Lymphoma is the sixth most common form of cancer in the United States, affecting an estimated 23 per 100,000 people. While there have been significant advances in our understanding of lymphoma biology and our ability to provide curative therapy, many patients with lymphoma continue to suffer poor outcomes with approximately 20,000 people dying from lymphoma in the US each year. Novel approaches to the diagnosis and treatment of lymphoma are urgently needed. This application is focused on elucidating the molecular mechanisms that regulate MALT1, a central oncoprotein in B-cell lymphoma. MALT1 is a cytoplasmic protein that serves to mediate antigen receptor- dependent lymphocyte activation, proliferation and survival, via stimulation of the canonical pro-survival NF-?B transcription factor. In B-lymphocytes, the antigen receptor is known as the B-cell receptor (BCR). In these cells, BCR-induced, MALT1-dependent NF-?B activation is a required event during the normal adaptive immune response, but dysregulated activation of this pathway can lead to lymphoma. Indeed, genetic analysis has revealed that in specific subtypes of B-cell lymphoma, malignant B cells highjack BCR signaling pathways in order to promote their own growth and survival. BCR stimulation results in assembly of the CARMA1-Bcl10-MALT1 (CBM) protein signaling complex, where MALT1 serves as the effector by carrying out two important functions. First, MALT1 acts as a scaffold to recruit and activate downstream signaling proteins, and second, MALT1 acts as a protease to cleave specific substrate signaling proteins and alter their activities. The critical importance of achieving appropriate regulation of MALT1 activity is demonstrated by the fact that gain-of-function mutations in BCR subunits or in CARMA1, resulting in exaggerated MALT1 activity, are recurrently detected in human B-cell lymphoma. Thus, MALT1 is the subject of intense investigation as a key regulator of B-lymphomagenesis and a promising new target for pharmaceutical inhibition. This proposal investigates the innovative hypothesis that specific proteins are capable of controlling MALT1 function, such that their loss in some subtypes of B-cell lymphoma may contribute to aberrant MALT1 activity. The presence of gain-of-function BCR or CARMA1 mutants may synergize with loss of such proteins in promoting lymphomagenesis; conversely, loss alone may be pathogenic. Our goals for this proposal are to elucidate the molecular underpinnings by which specific protein-protein interactions can abrogate MALT1 activity, to determine how this interaction influences lymphocyte growth and survival, and to utilize this information to inform the design of novel therapeutic approaches to MALT1-dependent lymphoma.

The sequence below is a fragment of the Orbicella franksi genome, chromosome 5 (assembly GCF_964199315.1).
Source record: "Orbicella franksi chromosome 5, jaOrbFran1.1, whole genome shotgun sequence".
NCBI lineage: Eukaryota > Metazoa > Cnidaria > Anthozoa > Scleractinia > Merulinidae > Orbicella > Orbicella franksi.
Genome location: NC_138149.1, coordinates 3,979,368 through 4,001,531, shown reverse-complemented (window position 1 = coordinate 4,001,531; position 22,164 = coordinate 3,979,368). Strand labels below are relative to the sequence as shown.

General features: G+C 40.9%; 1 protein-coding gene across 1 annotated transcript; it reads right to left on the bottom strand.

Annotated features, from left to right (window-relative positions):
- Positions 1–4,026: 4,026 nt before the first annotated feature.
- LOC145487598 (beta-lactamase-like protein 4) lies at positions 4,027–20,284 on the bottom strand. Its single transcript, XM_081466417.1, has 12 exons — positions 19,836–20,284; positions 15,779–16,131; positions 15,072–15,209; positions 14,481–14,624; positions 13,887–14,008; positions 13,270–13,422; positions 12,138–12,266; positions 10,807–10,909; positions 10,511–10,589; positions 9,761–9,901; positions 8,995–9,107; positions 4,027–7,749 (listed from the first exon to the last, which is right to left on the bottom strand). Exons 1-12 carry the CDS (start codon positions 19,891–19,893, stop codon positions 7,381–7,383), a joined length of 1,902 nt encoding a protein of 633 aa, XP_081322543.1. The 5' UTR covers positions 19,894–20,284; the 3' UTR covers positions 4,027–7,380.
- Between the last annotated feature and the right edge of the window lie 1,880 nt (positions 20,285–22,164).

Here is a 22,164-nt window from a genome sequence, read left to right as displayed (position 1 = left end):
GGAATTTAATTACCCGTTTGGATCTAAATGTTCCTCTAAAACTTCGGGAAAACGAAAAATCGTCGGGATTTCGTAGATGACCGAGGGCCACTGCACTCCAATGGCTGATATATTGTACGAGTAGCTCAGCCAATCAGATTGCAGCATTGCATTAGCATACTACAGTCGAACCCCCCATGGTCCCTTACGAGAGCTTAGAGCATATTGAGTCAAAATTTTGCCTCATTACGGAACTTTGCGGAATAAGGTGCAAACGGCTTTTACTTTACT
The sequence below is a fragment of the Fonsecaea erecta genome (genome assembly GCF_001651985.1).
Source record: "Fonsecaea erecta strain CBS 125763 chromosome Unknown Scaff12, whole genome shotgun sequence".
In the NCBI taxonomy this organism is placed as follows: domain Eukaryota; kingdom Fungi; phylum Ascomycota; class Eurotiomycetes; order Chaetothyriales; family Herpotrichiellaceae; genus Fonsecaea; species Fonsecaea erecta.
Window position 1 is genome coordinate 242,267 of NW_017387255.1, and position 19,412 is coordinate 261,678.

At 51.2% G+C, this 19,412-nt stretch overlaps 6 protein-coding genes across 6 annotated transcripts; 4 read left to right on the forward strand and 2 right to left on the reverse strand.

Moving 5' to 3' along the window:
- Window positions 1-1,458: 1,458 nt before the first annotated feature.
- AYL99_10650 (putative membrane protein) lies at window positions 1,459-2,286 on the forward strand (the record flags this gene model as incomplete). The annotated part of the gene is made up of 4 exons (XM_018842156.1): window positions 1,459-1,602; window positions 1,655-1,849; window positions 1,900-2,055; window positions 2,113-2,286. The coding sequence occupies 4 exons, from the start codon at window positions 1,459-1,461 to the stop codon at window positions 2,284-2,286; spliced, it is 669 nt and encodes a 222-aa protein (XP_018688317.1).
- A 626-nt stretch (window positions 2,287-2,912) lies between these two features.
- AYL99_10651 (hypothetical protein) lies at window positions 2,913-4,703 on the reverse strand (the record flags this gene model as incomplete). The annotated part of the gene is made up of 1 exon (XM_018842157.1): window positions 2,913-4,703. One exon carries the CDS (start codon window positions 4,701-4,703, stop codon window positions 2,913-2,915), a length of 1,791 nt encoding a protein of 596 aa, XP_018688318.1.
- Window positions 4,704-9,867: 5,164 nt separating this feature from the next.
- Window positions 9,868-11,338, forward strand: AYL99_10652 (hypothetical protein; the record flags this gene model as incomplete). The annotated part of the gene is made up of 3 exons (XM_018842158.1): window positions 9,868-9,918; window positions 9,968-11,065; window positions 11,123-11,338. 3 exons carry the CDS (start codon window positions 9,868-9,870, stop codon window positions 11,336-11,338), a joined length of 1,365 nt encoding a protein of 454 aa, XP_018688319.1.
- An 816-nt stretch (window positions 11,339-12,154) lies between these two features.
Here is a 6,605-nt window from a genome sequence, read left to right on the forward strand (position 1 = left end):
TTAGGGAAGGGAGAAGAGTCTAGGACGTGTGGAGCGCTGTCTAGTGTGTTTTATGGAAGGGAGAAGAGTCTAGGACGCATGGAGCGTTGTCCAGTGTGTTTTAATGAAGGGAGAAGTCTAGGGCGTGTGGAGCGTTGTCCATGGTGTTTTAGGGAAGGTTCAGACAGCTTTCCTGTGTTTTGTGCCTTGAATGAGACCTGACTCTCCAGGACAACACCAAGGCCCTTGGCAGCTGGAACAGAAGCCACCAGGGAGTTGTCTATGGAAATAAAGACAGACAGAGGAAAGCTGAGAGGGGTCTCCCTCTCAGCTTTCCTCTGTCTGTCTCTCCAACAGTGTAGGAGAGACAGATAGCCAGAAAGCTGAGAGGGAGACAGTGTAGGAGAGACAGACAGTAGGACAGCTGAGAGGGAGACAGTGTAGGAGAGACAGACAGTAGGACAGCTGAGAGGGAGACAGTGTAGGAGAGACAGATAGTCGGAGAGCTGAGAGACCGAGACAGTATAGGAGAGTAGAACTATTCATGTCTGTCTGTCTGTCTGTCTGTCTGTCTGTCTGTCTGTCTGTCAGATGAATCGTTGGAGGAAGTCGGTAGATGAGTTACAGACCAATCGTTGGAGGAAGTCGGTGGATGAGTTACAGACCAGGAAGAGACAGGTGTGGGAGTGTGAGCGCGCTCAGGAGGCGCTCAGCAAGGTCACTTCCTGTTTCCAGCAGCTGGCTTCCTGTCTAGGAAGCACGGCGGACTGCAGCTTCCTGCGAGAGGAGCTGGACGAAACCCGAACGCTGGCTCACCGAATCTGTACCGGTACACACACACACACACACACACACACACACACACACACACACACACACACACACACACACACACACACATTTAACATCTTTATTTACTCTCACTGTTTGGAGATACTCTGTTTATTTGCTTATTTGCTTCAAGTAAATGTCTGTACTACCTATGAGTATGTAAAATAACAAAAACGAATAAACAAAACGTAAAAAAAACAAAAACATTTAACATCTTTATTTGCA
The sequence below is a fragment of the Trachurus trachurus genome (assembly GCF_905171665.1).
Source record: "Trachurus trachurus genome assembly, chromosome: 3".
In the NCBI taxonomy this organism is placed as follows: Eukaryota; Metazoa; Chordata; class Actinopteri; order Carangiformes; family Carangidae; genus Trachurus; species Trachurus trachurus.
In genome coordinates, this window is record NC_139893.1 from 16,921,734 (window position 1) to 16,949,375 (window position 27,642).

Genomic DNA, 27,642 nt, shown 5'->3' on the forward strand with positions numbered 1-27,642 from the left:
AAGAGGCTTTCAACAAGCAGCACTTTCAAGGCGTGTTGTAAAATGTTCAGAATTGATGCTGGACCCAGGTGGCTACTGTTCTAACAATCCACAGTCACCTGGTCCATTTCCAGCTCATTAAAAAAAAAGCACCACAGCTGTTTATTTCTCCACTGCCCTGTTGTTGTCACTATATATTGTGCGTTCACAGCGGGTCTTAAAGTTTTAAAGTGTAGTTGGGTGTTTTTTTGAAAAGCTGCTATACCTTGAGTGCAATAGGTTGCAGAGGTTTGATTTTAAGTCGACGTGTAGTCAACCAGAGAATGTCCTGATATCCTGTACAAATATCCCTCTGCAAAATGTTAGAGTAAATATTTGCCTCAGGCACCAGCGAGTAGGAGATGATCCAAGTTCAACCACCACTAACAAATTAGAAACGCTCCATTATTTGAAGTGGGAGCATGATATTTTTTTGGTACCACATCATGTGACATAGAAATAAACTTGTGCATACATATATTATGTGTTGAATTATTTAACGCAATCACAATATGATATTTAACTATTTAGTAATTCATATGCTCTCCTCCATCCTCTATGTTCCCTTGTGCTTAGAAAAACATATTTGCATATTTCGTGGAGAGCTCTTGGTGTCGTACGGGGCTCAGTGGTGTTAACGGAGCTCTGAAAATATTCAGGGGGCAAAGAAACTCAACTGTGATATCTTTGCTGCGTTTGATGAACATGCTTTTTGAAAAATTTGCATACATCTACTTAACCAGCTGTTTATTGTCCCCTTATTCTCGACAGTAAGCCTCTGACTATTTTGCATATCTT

Public Health Relevance

Lymphoma is the sixth most common form of cancer in the United States, affecting an estimated 23 per 100,000 people. This proposal will advance our knowledge of the molecular mechanisms that underlie the pathogenesis of specific subtypes of lymphoma. As such, these studies will facilitate the movement of basic laboratory discoveries to clinical application in the development of new treatment strategies.

National Institute of Health (NIH)
National Cancer Institute (NCI)
Research Project (R01)
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Tumor Cell Biology Study Section (TCB)
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Jhappan, Chamelli
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University of Pittsburgh
Schools of Medicine
United States
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